684 Days Since the Referendum, the Government Doesn’t Have a Policy on Customs

684 days have passed since Britain voted for Brexit. Theresa May has been Prime Minister for 664 days. There are just 325 days – ten months – until we are supposed to be leaving the EU. Still, the UK government does not have a policy on customs. 

Boris has given an interview to the Mail today in which he brands Number 10’s customs partnership proposal “crazy”. Guido has outlined the problems with it here. The customs partnership is dead in its current form, but the papers are full of speculation Downing Street is going to plough ahead with a rehashed version of the model rejected by the Brexit sub-committee last week.

Just as worryingly, Number 10 is putting off the decision yet again. Customs won’t be discussed at Cabinet today, we are told, nor at the next meeting of the sub-committee on Thursday. There are reports that the Commons vote on customs may even be delayed until the autumn, as May desperately tries to fudge what is already a fudge. Continually delaying the decision on customs is becoming a dereliction of duty. The uncertainty is harming the economy. The vague UK position is encouraging Brussels to wind down the clock and keep us in a full customs union. If Number 10 delay any further, the choice will be between a customs union and no deal, outcomes no one wants. Get on with it…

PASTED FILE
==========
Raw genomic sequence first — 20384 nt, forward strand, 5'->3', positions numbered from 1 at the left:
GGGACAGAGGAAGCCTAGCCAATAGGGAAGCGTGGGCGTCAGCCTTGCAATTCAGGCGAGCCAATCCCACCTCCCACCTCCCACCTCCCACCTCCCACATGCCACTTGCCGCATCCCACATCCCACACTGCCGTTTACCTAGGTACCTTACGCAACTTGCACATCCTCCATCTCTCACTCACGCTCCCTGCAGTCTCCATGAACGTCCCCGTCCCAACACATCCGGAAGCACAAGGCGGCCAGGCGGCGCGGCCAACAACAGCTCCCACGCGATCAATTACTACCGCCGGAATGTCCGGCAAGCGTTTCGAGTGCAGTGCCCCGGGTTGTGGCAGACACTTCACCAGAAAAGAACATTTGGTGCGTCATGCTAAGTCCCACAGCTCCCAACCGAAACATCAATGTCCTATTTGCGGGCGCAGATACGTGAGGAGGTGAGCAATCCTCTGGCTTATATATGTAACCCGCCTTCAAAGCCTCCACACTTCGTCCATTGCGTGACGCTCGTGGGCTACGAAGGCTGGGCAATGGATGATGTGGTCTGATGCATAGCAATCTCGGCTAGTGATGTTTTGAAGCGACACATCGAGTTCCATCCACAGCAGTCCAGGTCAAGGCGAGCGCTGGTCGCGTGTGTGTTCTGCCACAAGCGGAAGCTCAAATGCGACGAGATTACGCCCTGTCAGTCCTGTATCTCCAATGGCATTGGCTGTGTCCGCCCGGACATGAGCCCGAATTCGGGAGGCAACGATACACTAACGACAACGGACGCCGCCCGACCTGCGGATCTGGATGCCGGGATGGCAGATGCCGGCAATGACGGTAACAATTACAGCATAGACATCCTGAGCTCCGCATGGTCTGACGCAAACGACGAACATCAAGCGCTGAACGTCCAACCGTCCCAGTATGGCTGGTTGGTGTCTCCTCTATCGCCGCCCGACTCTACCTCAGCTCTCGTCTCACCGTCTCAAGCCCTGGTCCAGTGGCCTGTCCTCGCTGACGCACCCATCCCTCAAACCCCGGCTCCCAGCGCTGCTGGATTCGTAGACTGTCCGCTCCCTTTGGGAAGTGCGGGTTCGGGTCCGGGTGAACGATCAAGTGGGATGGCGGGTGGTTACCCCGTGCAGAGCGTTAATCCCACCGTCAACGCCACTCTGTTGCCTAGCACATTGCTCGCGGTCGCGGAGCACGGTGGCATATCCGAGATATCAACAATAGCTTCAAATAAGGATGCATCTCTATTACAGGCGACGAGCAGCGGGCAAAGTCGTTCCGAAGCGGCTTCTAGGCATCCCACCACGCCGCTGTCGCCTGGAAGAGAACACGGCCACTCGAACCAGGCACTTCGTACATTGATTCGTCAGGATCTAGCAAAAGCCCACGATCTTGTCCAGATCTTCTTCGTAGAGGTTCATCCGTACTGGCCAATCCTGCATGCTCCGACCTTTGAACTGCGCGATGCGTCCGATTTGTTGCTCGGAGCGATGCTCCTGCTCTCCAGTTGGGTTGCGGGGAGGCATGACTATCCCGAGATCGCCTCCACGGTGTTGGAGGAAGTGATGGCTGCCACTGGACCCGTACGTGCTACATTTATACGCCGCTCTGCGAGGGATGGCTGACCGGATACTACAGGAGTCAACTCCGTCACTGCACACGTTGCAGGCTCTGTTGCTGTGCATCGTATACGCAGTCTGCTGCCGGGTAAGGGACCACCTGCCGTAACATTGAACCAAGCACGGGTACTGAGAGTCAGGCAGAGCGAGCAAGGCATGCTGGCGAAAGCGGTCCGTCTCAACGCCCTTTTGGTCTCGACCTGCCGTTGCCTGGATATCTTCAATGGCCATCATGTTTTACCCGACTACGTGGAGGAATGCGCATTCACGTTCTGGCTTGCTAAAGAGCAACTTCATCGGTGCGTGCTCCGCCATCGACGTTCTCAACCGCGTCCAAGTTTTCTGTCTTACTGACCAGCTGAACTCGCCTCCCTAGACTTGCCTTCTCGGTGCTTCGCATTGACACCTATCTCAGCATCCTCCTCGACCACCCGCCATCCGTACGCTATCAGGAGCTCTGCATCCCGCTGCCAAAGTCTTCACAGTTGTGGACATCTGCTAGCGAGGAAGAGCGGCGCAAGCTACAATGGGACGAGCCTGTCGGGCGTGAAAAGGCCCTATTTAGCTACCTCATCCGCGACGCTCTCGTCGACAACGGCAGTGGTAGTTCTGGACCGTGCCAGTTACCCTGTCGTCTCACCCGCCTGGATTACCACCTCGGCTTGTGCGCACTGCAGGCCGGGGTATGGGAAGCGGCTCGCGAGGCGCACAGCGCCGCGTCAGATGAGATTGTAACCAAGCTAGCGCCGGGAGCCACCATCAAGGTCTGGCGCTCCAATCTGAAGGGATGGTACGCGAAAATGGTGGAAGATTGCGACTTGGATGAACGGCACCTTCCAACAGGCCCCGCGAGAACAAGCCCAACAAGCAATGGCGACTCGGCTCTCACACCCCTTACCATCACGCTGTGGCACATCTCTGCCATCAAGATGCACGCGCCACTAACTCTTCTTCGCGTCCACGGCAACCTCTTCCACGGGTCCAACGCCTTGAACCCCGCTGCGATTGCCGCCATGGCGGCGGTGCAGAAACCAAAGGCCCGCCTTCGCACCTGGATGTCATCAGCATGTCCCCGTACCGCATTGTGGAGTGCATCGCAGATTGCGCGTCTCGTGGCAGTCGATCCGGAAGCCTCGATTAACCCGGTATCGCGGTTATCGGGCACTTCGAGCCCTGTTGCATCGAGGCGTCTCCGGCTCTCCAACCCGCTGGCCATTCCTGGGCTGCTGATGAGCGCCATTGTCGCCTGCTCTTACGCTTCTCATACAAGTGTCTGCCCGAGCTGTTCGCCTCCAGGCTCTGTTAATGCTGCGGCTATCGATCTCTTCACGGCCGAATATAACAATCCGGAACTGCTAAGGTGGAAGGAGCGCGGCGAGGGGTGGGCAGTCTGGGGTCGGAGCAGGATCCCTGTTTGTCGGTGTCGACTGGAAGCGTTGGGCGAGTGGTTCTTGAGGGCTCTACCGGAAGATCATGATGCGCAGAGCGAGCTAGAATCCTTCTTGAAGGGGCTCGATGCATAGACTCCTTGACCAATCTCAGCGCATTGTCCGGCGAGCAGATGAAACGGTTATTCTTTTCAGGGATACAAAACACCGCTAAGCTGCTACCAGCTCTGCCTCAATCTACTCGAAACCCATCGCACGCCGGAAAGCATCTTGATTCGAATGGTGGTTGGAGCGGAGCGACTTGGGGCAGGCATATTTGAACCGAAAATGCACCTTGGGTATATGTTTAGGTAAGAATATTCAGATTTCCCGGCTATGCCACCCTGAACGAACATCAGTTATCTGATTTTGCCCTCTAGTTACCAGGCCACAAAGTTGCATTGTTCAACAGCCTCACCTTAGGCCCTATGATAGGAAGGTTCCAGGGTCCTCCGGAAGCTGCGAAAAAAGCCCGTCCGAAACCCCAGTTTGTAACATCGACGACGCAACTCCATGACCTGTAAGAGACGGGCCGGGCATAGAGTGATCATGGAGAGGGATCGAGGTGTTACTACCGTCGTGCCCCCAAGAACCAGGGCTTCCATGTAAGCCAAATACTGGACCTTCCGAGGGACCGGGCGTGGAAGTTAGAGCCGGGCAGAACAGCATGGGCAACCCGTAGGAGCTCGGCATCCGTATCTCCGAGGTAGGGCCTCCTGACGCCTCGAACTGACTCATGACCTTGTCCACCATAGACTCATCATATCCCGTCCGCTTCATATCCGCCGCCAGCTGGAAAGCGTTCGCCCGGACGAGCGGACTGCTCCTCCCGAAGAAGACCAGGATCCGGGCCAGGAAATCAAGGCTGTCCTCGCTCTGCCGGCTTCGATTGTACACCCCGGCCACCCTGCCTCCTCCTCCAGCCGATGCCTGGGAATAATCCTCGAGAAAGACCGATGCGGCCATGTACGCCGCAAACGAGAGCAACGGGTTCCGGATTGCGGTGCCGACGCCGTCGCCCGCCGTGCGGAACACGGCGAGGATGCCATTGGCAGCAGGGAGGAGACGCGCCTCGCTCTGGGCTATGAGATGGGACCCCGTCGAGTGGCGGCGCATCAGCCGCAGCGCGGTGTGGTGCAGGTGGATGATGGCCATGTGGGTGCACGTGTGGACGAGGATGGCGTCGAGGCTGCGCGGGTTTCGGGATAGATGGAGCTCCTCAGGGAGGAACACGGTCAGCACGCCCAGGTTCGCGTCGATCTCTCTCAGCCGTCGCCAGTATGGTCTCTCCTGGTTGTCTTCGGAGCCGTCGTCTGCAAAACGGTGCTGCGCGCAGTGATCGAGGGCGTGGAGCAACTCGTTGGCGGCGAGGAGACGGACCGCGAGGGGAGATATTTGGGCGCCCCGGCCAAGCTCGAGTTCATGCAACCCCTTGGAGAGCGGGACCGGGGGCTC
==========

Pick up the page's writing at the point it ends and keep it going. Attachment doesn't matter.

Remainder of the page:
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Quote of the Day

Dominic Raab wrote in his letter of resignation…

“This is, at its heart, a matter of public trust,” he told the PM, concluding: “I cannot reconcile the terms of the proposed deal with the promises we made to the country in our manifesto at the last election… I believe that the regulatory regime proposed for Northern Ireland presents a very real threat to the integrity of the United Kingdom. I cannot support an indefinite backstop arrangement, where the EU holds a veto over our ability to exit…”

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